Life imitates art:
Activists Want Chimp Declared a 'Person'
May 4 12:24 PM US/Eastern
By WILLIAM J. KOLE
Associated Press Writer
VIENNA, Austria (AP) - In some ways, Hiasl is like any other Viennese: He indulges a weakness for pastry, likes to paint and enjoys chilling out watching TV.
But he doesn't care for coffee, and he isn't actually a person—at least not yet.
In a case that could set a global legal precedent for granting basic rights to apes, animal rights advocates are seeking to get the 26- year-old male chimpanzee legally declared a "person."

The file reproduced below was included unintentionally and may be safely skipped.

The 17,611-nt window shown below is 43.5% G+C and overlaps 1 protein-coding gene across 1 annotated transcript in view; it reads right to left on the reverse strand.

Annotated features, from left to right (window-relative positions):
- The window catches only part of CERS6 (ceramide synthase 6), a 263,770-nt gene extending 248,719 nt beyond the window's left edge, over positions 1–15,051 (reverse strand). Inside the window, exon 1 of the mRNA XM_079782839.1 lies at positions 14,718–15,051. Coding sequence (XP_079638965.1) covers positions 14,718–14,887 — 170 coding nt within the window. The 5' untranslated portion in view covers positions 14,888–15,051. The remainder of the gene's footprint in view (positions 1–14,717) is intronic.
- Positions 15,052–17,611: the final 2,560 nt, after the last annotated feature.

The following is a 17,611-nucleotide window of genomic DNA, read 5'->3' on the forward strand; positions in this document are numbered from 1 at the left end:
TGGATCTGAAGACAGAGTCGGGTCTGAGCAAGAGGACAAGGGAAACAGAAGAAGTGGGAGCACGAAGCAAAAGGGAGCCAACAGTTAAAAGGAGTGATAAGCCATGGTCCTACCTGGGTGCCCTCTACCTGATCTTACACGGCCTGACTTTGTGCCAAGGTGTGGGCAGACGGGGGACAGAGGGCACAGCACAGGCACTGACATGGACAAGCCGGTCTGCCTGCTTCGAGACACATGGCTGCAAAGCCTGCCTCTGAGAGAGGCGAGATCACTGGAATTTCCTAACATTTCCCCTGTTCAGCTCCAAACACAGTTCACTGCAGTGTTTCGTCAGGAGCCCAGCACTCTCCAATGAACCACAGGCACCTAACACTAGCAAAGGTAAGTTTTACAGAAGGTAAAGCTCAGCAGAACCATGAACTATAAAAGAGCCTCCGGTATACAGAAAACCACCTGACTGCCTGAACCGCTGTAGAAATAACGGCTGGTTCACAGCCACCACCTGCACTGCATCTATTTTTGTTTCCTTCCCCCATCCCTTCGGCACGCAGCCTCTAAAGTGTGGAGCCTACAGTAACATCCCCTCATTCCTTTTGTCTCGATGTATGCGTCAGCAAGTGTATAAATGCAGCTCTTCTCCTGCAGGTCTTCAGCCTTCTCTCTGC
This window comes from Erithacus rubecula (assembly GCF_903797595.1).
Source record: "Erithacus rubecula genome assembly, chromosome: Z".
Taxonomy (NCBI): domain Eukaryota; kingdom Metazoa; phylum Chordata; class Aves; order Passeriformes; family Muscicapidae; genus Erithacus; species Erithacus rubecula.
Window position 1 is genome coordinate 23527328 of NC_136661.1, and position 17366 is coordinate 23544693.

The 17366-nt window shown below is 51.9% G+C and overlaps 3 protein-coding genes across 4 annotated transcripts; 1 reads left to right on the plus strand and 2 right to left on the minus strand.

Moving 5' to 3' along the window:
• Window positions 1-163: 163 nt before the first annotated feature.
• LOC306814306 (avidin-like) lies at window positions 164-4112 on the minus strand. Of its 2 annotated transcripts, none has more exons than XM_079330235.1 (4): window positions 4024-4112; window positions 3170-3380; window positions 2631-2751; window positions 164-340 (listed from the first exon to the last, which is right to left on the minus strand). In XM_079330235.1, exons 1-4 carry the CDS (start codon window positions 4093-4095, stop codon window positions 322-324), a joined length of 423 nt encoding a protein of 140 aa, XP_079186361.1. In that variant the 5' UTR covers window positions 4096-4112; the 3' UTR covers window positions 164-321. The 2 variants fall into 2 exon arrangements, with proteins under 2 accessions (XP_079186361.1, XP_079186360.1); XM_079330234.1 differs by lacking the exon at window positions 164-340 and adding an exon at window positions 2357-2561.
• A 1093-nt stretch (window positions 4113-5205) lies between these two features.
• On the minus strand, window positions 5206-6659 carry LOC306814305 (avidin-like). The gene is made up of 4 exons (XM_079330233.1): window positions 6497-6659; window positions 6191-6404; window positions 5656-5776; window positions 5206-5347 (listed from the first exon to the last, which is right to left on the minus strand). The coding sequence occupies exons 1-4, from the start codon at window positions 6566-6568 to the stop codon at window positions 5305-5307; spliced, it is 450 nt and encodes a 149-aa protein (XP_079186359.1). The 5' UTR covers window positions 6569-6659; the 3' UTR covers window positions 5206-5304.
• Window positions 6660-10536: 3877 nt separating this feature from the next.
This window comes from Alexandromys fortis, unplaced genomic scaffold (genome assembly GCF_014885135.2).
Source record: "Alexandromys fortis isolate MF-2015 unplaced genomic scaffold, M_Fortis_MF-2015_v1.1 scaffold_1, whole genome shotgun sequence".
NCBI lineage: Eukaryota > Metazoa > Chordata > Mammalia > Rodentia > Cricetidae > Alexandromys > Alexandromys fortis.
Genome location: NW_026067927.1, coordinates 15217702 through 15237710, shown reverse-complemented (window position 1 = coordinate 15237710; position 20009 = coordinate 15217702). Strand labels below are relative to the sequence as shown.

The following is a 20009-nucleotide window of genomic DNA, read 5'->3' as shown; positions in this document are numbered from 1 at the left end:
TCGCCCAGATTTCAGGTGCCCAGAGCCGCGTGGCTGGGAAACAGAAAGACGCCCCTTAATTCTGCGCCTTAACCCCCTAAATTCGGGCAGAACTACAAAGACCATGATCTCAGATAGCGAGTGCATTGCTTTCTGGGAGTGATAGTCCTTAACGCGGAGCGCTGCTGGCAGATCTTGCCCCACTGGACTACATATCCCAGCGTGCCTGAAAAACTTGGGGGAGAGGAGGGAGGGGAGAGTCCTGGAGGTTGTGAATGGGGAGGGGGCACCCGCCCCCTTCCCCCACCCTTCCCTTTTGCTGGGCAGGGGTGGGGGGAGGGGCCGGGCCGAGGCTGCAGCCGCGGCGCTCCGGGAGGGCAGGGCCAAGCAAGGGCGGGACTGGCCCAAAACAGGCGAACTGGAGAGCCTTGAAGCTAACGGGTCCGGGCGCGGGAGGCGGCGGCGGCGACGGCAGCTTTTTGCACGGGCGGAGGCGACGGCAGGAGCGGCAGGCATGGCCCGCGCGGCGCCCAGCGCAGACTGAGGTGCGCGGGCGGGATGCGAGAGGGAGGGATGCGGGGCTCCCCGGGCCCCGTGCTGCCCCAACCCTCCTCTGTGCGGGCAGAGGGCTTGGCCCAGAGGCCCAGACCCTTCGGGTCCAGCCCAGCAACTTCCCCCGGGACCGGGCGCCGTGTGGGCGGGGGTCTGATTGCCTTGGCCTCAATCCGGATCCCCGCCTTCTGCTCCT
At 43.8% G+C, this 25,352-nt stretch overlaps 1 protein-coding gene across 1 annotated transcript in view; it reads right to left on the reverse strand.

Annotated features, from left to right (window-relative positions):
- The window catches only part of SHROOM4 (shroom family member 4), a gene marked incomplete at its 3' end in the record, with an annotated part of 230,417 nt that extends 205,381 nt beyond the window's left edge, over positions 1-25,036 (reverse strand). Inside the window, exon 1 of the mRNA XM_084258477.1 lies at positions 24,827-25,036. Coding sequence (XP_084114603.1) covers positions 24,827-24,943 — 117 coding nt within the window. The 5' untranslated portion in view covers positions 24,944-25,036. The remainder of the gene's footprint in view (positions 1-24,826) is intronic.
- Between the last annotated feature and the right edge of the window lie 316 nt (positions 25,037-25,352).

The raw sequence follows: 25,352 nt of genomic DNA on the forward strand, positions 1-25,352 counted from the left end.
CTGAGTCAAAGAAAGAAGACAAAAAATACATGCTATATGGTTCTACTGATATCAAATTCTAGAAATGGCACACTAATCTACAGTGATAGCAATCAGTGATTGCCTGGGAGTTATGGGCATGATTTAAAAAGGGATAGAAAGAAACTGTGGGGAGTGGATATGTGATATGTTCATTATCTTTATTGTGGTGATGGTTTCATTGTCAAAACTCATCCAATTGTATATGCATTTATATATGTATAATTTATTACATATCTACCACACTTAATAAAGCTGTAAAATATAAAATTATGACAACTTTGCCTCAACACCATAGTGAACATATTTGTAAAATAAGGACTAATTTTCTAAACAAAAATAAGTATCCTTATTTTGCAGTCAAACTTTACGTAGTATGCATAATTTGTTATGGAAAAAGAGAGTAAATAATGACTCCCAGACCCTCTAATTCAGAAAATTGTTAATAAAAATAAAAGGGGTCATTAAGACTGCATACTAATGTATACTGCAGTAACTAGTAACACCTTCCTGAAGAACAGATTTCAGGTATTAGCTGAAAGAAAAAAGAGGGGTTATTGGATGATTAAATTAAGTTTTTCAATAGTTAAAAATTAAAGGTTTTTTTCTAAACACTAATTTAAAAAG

Hiasl's supporters argue he needs that status to become a legal entity that can receive donations and get a guardian to look out for his interests.
"Our main argument is that Hiasl is a person and has basic legal rights," said Eberhart Theuer, a lawyer leading the challenge on behalf of the Association Against Animal Factories, a Vienna animal rights group.
"We mean the right to life, the right to not be tortured, the right to freedom under certain conditions," Theuer said.